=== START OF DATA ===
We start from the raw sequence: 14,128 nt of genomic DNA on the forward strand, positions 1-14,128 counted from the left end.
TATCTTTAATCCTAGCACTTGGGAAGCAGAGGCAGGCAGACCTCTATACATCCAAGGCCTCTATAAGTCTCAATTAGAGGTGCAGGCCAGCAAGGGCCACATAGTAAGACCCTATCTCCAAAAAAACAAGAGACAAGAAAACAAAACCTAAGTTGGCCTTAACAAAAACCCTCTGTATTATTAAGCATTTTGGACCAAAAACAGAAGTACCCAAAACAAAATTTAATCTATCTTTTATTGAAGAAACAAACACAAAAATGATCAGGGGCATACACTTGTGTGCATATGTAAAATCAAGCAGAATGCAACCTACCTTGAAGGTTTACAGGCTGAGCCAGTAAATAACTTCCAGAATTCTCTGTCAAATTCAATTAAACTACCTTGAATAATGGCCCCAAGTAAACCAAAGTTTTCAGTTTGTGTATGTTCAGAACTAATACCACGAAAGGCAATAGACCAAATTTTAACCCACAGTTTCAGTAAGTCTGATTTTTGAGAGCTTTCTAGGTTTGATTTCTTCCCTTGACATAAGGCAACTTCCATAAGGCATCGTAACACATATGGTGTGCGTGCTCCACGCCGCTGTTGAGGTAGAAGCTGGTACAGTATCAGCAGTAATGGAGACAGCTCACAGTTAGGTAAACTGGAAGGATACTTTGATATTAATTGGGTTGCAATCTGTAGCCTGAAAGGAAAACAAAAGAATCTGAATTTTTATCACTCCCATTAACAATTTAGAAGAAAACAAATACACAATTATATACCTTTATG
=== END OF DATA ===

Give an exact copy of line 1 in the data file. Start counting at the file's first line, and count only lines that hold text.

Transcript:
We start from the raw sequence: 14,128 nt of genomic DNA on the forward strand, positions 1-14,128 counted from the left end.